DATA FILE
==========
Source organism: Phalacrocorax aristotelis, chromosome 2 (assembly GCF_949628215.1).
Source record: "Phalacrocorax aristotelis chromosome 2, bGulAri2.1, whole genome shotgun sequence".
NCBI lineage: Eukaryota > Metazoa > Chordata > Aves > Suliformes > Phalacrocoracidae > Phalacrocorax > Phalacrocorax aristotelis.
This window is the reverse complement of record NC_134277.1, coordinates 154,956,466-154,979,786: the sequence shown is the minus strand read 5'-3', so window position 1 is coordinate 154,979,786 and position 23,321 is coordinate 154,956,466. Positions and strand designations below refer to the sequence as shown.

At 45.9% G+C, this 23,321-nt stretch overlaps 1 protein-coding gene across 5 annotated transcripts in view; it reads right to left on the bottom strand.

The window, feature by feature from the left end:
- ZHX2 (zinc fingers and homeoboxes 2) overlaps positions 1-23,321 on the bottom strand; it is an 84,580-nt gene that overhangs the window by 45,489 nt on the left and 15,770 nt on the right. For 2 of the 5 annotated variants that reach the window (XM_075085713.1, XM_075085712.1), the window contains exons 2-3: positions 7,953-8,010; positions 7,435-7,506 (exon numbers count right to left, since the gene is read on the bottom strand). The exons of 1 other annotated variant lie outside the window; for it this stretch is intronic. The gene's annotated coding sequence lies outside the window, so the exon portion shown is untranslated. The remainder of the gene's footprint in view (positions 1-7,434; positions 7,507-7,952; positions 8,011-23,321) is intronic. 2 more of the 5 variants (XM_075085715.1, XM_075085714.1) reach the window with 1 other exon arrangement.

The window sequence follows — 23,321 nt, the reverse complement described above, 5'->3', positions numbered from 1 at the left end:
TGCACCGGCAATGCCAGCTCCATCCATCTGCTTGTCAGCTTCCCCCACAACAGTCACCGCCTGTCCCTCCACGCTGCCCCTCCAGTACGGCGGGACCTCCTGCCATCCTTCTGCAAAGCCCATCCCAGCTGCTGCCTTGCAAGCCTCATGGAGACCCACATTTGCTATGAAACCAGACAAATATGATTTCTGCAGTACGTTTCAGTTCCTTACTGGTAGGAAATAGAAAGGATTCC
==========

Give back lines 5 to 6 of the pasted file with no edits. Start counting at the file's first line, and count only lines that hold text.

At 45.9% G+C, this 23,321-nt stretch overlaps 1 protein-coding gene across 5 annotated transcripts in view; it reads right to left on the bottom strand.

The window, feature by feature from the left end: